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Spectra, Pseudospectra, and Localization for Random Bidiagonal Matrices
 Comm. Pure Appl. Math
"... There has been much recent interest, initiated by work of the physicists Hatano and Nelson, in the eigenvalues of certain random nonhermitian periodic tridiagonal matrices and their bidiagonal limits. These eigenvalues cluster along a \bubble with wings" in the complex plane, and the correspon ..."
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There has been much recent interest, initiated by work of the physicists Hatano and Nelson, in the eigenvalues of certain random nonhermitian periodic tridiagonal matrices and their bidiagonal limits. These eigenvalues cluster along a \bubble with wings" in the complex plane, and the corresponding eigenvectors are localized in the wings, delocalized in the bubble. Here, in addition to eigenvalues, pseudospectra are analyzed, making it possible to treat the nonperiodic analogues of these random matrix problems. Inside the bubble, the resolvent norm grows exponentially with the dimension. Outside, it grows subexponentially in a bounded region that is the spectrum of the in nitedimensional operator. Localization and delocalization correspond to resolvent matrices whose entries exponentially decrease or increase, respectively, with distance from the diagonal. This article presents theorems that characterize the spectra, pseudospectra, and numerical range for the four cases of nite bidiagonal matrices, in nite bidiagonal matrices (\stochastic Toeplitz operators"), nite periodic matrices, and doubly in nite bidiagonal matrices (\stochastic Laurent operators").
A Survey of Regularization Methods for FirstKind Volterra Equations
 SURVEYS ON SOLUTION METHODS FOR INVERSE PROBLEMS
, 2000
"... We survey continuous and discrete regularization methods for firstkind Volterra problems with continuous kernels. Classical regularization methods tend to destroy the nonanticipatory (or causal) nature of the original Volterra problem because such methods typically rely on computation of the V ..."
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Cited by 15 (5 self)
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We survey continuous and discrete regularization methods for firstkind Volterra problems with continuous kernels. Classical regularization methods tend to destroy the nonanticipatory (or causal) nature of the original Volterra problem because such methods typically rely on computation of the Volterra adjoint operator, an anticipatory operator. In this survey we pay special attention to particular regularization methods, both classical and nontraditional, which tend to retain the Volterra structure of the original problem. Our attention will primarily be focused on linear problems, although extensions of methods to nonlinear and integrooperator Volterra equations are mentioned when known.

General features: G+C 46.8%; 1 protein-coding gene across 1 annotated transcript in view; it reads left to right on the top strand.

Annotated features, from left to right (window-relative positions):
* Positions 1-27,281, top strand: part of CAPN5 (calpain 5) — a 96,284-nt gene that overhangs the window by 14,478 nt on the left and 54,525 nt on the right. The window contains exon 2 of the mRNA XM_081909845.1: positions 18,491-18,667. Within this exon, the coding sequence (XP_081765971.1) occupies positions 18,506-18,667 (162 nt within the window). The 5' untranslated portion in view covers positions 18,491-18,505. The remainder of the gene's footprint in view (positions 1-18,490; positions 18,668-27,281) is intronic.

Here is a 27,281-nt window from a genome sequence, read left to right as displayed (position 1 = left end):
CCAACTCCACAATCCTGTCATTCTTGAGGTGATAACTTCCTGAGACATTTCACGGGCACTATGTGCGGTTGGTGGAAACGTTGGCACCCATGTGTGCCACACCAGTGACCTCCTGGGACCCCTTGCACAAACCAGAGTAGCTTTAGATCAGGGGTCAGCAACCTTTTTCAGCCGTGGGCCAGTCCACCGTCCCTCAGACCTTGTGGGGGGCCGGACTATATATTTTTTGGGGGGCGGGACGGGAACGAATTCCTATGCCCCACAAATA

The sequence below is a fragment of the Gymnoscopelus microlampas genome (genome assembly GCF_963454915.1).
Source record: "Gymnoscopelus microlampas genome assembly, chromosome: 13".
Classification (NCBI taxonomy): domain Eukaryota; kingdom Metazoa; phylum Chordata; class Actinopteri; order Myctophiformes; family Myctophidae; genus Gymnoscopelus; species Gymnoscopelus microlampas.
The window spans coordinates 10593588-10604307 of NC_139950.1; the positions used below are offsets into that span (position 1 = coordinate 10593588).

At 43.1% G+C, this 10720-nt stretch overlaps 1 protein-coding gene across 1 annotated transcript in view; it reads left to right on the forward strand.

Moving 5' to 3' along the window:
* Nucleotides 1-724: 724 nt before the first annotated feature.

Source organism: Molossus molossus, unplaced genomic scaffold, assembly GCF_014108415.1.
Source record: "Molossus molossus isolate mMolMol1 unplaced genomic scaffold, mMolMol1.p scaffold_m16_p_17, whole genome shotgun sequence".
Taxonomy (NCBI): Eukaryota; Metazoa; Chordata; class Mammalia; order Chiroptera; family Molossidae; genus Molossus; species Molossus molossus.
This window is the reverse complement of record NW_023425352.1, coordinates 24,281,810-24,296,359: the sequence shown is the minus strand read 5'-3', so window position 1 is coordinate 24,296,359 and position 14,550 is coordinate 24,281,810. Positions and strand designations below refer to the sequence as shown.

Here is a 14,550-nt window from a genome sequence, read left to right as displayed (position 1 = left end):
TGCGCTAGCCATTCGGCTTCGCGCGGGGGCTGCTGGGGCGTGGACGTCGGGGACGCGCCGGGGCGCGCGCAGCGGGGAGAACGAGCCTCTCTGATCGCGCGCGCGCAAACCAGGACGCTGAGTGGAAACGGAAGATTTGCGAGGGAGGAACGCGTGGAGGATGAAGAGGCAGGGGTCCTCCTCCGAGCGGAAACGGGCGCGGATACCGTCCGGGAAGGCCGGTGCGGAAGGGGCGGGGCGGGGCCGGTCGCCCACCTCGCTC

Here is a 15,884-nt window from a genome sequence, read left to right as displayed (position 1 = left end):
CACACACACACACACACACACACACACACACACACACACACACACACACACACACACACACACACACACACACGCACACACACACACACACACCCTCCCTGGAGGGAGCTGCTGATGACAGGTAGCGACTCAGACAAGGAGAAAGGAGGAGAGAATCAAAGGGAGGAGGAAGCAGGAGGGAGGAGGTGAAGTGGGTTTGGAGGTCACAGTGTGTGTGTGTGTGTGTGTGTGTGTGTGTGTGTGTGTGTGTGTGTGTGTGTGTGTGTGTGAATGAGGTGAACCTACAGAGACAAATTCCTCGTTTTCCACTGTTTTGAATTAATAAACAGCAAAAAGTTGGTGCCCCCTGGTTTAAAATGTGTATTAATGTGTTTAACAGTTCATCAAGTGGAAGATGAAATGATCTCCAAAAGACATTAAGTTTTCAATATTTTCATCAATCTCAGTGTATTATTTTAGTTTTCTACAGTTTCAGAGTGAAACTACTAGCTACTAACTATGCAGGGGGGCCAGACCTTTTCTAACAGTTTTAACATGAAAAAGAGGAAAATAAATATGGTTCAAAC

Optimal Approximations Of Fractional Derivatives
, 1998
"... . In this paper we consider the following fractional differentiation problem: given noisy data f ffi 2 L 2 (IR) to f , determine the fractional derivative u = D fi f 2 L 2 (IR) for fi ? 0, which is the solution of the integral equation of first kind (A fi u)(x) = 1 \Gamma(fi ) R x \Gamma1 ..."
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. In this paper we consider the following fractional differentiation problem: given noisy data f ffi 2 L 2 (IR) to f , determine the fractional derivative u = D fi f 2 L 2 (IR) for fi ? 0, which is the solution of the integral equation of first kind (A fi u)(x) = 1 \Gamma(fi ) R x \Gamma1 u(t) dt (x\Gammat) 1\Gammafi = f(x). Assuming kf \Gamma f ffi k L 2 (IR) ffi and kuk p E (where k \Delta k p denotes the usual Sobolev norm of order p ? 0) we answer the question concerning the best possible accuracy for identifying u from the noisy data f ffi . Furthermore, we discuss special regularization methods which realize this best possible accuracy. 1 Introduction Fractional differentiation problems arise in several contexts and have important applications in science and engineering (cf., e.g., [6]), and various aspects of it have been treated in the literature of which we cannot give here an exhaustive survey, but let us quote [3, 4, 5, 8, 9, 14, 15, 16, 23]. In this pape...